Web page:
Quality, Not Quantity
Earlier this year, Google rolled out their much-vaunted “mobilegeddon” update, which prioritised search results for websites that were mobile-friendly – but that wasn’t the only change they made to their algorithms this year, and for all it was shouted about, it might not even be the most significant.
Alarm bells started ringing as early as the first week of May, when there were some dramatic upheavals to search results on sites that were fully optimised for mobile and tablet traffic, so thought they were safe from Mobilegeddon. It was a horror story for some websites, who dropped significantly in search results for their key terms, and had no real idea as to why.
Google avoided confirming whether there had been any changes for several weeks, but the internet was abuzz with speculation. Some big sites took a tumble down the search rankings, but others floated further to the top. In particular, it haunted “how-to” and review sites – places with lots of users to notice that something had changed – and it was dubbed the “phantom update”, because it had appeared so silently.
Phantoms and algorithms
It didn’t take long for the blogosphere to identify the phantom’s trend. Analysts, commentators and industry bigwigs all started saying one thing: content quality. The sites that were suffering had serious quality control issues when it came to their content.
Eventually, Google officially confirmed that they’d made a change to their core ranking algorithm, and it acquired the more sensible but less spooky title of Quality Update.
As always, Google’s drive is to reward sites with quality content and enjoyable user experience, and to punish those who do not. Their first commandment is “focus on the user and all else will follow” – so why were so many sites with user-generated content suddenly taking a hit?
Further analysis of the changes showed the sites that suffered didn’t just rely on lots of user-generated content. The users who went to the sites to generate the content naturally generated high traffic levels for many of those sites – who’d capitalised on that by hosting lots of ads on their pages.
But we all get annoyed when ads dominate a page, or cover the content we’re trying to read. Google tries to think like its users, so it knows what people don’t like. Too many ads, low-quality content, bad website design: all of these are now being punished by Google’s Quality Update changes.
Focusing on the user
The key to understanding SEO is that to please Google, you must please Google’s users. Though many a website calls Google “the overlords”, when it comes to search results, they are entirely focused on serving exactly what their users want to see.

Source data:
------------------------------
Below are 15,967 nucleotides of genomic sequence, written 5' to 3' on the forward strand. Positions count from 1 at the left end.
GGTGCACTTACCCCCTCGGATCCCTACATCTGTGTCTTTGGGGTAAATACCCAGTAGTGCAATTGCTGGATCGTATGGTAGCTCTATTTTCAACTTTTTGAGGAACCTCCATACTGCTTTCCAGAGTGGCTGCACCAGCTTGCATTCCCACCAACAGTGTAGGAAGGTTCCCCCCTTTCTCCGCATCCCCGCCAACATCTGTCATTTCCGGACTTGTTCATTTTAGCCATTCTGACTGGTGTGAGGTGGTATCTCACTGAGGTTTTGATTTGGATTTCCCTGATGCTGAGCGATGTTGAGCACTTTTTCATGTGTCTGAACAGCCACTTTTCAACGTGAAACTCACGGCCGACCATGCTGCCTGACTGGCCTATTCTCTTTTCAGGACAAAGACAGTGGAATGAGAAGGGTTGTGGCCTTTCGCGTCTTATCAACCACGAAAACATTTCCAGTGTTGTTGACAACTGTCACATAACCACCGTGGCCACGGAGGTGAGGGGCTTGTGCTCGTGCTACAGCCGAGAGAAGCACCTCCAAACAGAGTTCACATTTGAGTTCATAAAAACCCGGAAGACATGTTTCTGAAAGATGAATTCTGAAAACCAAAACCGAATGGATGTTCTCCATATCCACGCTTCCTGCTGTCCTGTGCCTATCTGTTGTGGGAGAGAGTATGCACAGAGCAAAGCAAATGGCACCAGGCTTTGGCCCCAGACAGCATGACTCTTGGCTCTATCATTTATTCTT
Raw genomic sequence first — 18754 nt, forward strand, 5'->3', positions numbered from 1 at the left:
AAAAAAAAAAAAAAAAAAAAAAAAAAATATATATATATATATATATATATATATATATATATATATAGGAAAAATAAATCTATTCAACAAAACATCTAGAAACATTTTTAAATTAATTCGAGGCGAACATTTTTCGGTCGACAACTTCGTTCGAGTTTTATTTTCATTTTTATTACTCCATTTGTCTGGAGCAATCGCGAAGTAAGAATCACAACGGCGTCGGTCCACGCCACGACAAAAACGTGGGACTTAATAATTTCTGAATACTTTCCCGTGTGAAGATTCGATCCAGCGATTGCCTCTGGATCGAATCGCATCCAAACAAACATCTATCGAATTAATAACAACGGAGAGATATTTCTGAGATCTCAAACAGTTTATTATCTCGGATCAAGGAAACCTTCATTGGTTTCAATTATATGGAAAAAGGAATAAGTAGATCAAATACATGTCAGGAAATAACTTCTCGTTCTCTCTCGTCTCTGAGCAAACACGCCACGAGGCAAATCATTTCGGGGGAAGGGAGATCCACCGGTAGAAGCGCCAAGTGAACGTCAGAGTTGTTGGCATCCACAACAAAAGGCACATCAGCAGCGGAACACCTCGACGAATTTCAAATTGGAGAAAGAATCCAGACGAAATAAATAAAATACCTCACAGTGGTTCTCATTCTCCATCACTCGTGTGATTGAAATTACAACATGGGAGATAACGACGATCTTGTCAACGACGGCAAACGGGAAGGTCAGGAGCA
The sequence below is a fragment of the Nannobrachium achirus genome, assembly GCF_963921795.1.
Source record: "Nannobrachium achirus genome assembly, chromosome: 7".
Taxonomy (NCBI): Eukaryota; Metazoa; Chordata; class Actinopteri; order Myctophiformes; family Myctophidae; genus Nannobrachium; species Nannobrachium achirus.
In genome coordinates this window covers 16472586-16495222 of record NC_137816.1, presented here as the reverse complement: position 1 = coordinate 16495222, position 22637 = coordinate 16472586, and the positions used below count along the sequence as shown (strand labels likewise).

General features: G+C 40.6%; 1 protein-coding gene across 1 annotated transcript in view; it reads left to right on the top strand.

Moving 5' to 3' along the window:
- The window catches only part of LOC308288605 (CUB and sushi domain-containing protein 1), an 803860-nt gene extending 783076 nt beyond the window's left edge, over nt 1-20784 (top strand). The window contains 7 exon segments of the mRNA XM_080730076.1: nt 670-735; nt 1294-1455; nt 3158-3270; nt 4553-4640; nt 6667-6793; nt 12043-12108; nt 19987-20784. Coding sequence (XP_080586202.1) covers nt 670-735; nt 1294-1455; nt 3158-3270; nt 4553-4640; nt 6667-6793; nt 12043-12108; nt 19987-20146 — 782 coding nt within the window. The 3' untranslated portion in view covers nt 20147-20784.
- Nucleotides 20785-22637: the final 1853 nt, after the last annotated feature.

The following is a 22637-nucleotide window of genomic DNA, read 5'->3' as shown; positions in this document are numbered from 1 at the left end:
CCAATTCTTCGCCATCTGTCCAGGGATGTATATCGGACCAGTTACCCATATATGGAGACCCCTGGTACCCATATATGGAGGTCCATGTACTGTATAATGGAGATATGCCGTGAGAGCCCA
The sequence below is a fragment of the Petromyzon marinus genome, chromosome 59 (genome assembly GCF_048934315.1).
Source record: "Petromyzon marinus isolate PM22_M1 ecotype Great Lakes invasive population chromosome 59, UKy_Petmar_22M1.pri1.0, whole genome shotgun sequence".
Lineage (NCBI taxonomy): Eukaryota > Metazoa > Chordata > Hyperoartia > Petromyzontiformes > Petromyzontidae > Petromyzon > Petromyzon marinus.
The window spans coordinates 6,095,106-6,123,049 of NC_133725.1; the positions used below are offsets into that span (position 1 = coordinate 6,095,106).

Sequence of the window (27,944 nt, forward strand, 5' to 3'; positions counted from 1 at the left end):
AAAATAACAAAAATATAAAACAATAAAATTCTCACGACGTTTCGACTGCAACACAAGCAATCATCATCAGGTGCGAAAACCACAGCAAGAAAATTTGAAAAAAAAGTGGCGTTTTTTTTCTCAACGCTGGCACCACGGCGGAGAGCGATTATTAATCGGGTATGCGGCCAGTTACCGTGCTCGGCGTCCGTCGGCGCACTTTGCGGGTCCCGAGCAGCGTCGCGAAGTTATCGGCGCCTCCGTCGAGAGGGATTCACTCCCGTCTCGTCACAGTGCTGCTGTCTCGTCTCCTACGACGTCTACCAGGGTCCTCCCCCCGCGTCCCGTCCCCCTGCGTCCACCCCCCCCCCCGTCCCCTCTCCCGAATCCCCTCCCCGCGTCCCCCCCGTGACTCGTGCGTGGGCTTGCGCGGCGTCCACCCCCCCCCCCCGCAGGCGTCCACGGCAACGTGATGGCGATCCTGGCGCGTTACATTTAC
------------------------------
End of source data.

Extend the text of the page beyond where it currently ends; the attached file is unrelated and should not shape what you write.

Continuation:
The Quality Update shows that this remains their primary motivation. Whenever someone types in a search term, Google wants to show them the most useful and valuable information first time. Though it seems counter-intuitive, Google wants people to spent as little time as possible searching: they exist to connect users with what they’re looking for, and they want the websites that they list to adhere to basic quality standards.
- Credible: Show your site’s credibility by using original research, citations, links, reviews and testimonials. An author biography or testimonials from real customers can help boost your site’s trustworthiness and reputation.
- High quality: Your site’s content should be unique, specific and high quality. It should not be mass-produced or outsourced on a large number of other sites. Keep in mind that your content should be created primarily to give visitors a good user experience, not to rank well in search engines.
- Engaging: Bring color and life to your site by adding images of your products, your team, or yourself. Make sure visitors are not distracted by spelling, stylistic, and factual errors. An excessive amount of ads can also be distracting for visitors. Engage visitors by interacting with them through regular updates, comment boxes, or social media widgets.
As well as telling you what you need to do, Google offer reams of information on what to avoid: broken links, bad website design, inaccurate information, excessive ads and mistakes in grammar and spelling can all cause them to push your site lower in their search results for your key terms.
In short, the Quality Update is focused on making sure that websites are good – and this is how they want you to do it:
- structure your site logically, so that it’s easy for people to use
- use relevant images to brighten up your site, so it’s enjoyable for people to use
- update your site regularly, either through a blog, comments, or social media feeds: show people that you’ve got plenty to say
- make sure your content is original, not copied and pasted from somewhere else, so that users can see what makes you different from your competitors
- keep an eye on your comments and make sure all of the text on your site is high quality, with good spelling and grammar, so that you’re clearly a reputable organisation
- get rid of intrusive ads – especially auto-play videos, they’re incredibly annoying!
What you can see from this list is that Google’s focus isn’t really on the people who run websites: it’s on the people who use them. If your site makes people happy, it’ll perform better in search results, but it will also perform better for you anyway.
For all that it started life as a spectre with a spooky name, Google’s Quality Update is actually just a logical progression of the Panda updates they’ve been running since at least 2011. The central message is still quality over quantity. If you don’t please your users, you’ll lose out on the top spot in the search results – but you’ll lose out anyway, because if you don’t follow Google’s guidelines, you won’t be showing people all the reasons they should use you, rather than your competitors.